I forgot to mention that I WILL be shooting clays to start with, and that i'll be with an adult who has taken more courses than you can shake a stick at about shotguns, hunting and gun safety.

thanks for all your advice, it looks like it will be really helpful
 

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Rane--

Glad to hear it. Regarding the recoil, make sure you mount the shotgun firmly to your shoulder and you'll probably be fine. Shotgunning is, after all, a sport. And the first experiences people have often determine whether they stay with any sport long enough to get good at it.

So take your time and enjoy it all! As I said before, your first hunt is one you'll never forget, even if there are hundreds of other ones. I for one would be interested to hear how it goes :)

Best,

Jeff23
 

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This situation sounds like an accident just waiting to happen. In the first place, "spotlighting" animals is illegal in many states. Even if it weren't illegal, it sure isn't much sport to shoot some animal who is blinded or frozen by a bright spotlight shined in his eyes.

When we combine a newbie who knows next to nothing about shotguns with the darkness and the excitement of a hunt (if you want to call that hunting), we get a very dangerous combination. Also, many "spotlighters" often drink a few beers to heighten their enjoyment of the evening. As I said, I can't think of a much worse situation. I would encourage you to forget about this spotlighting event and just take a safety class and learn about shotguns the right way.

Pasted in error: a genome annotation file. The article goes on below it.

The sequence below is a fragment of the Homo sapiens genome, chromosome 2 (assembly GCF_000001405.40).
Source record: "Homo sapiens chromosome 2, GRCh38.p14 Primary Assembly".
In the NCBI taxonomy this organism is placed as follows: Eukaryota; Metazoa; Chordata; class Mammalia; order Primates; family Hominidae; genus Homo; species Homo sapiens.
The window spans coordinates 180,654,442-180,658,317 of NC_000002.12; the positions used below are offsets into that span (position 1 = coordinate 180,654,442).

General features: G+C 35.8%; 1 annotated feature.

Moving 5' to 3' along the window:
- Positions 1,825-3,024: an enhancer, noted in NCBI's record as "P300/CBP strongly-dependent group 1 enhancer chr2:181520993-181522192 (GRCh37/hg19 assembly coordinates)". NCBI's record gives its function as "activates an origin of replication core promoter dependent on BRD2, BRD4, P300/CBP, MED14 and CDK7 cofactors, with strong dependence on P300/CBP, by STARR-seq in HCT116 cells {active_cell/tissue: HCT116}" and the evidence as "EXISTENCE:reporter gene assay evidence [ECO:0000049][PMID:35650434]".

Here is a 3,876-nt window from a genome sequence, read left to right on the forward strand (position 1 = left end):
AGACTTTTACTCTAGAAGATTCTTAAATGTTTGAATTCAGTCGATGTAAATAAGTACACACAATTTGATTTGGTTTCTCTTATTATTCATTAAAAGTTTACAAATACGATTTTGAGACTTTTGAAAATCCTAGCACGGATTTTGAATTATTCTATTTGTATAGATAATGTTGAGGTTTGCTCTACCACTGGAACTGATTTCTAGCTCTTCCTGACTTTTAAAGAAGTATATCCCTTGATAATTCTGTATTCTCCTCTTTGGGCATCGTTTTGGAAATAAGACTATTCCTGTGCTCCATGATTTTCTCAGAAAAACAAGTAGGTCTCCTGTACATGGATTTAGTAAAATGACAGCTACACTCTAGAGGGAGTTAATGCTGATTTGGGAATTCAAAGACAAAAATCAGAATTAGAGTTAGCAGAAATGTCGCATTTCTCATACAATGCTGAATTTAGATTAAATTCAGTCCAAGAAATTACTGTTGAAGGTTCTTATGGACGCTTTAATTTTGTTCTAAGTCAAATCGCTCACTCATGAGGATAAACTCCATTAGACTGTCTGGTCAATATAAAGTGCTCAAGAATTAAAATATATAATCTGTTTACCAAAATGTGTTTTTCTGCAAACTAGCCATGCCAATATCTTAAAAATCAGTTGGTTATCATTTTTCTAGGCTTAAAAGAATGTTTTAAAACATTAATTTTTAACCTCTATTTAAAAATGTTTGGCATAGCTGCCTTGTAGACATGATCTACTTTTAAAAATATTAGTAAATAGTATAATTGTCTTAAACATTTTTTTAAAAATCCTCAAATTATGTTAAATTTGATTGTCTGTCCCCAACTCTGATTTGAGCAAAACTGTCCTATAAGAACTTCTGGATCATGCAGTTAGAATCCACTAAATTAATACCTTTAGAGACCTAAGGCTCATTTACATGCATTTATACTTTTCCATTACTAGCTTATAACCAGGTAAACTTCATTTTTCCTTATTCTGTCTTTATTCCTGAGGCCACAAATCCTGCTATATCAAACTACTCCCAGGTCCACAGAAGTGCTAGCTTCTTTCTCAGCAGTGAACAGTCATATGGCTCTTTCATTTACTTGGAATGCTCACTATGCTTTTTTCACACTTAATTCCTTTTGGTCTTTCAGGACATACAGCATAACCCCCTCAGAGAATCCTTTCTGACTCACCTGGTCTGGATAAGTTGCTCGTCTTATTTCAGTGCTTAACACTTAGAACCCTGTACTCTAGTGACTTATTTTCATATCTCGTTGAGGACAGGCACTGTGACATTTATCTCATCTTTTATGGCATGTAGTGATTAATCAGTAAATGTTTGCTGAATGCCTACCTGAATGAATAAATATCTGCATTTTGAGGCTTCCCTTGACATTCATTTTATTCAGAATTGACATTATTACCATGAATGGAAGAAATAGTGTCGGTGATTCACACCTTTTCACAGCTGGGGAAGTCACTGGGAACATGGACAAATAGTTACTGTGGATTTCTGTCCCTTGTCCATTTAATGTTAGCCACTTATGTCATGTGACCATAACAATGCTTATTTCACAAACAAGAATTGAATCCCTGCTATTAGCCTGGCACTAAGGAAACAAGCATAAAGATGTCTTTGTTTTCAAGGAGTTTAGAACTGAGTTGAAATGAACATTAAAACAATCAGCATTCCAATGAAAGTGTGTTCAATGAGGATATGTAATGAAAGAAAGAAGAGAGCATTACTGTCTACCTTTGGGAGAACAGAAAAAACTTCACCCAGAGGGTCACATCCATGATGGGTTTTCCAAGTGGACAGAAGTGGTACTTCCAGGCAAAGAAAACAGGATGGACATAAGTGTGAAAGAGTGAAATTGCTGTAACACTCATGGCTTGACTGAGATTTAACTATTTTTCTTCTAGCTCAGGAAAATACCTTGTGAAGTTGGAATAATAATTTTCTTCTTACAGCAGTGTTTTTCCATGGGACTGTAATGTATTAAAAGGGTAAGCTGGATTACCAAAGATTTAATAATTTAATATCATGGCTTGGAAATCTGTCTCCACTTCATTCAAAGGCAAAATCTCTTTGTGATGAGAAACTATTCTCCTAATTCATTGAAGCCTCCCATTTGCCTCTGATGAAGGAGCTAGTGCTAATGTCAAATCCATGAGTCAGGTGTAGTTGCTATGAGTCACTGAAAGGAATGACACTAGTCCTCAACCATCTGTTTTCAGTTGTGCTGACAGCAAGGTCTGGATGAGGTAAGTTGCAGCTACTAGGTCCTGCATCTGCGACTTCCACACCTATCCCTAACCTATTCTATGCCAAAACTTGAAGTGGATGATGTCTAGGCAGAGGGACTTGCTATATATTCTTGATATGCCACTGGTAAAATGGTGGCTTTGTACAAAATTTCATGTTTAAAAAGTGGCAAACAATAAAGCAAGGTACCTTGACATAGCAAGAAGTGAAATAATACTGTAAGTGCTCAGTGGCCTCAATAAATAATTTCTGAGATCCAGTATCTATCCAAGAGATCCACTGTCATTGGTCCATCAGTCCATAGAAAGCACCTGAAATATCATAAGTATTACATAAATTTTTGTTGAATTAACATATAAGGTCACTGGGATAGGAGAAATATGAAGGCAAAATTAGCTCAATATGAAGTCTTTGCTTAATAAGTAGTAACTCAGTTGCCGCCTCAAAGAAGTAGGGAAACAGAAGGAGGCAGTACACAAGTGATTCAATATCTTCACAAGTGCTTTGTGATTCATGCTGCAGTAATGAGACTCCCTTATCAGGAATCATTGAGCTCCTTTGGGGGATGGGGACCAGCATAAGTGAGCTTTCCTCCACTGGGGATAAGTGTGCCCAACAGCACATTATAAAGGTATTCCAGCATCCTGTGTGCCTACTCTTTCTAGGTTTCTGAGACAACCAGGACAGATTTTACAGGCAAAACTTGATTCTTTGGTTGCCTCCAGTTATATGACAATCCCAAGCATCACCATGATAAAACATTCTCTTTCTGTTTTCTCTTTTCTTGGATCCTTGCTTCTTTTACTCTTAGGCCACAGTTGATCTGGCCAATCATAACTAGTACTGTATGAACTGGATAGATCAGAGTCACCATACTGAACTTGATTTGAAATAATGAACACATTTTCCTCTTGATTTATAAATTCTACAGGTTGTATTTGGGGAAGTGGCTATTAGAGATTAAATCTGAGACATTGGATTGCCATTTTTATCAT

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It used to be legal in Texas and Alaska where there is no closed season and no limits as well(in some units of AK anyway). Considering the areas that the hares and bunnies hang out its much safer for the hunters and the dogs to shoot them at night along the roads when they are out, avoiding the heat, the prickly stuff, and the venomous stuff. It's all about where you were brought up and how things are done.

If you are unsure of the gun, don't be bashful ask to shoot and be shown the particulars beforehand. It's foolish to nod your head and say "yeah, I've done this before" when in reality you haven't. Everybody has to start somewhere in there education of any subject or activity, and its at the bottom.
 

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Well as I understand it, in Texas it is legal to drive down the road with an open beer in your hand. You can also legally have your loaded "thurty-thurty" in the back window of your truck at the same time.

Being "legal" and being "smart" are not necessarily synonymous. :wink: :lol:
 

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Ulysses said:
Well as I understand it, in Texas it is legal to drive down the road with an open beer in your hand. You can also legally have your loaded "thurty-thurty" in the back window of your truck at the same time.

Being "legal" and being "smart" are not necessarily synonymous. :wink: :lol:
In TX it is now ILLEGAL to have any open container of alcohol in your vehicle, law passed a few years ago. As far as the gun in the back window I like mine to much to display them to a thief. I don't know if it is legal to have them in the back window or not :?: But by having a CHL, I am supposed to make a reasonable attempt to conceal my handgun...ie should not leave it laying on the dash. As well just as in any other state if some one thinks you have something worth stealing they probably will.

Proud Texan----->John
 

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You can display the firearm in your back window but it can't be loaded anymore.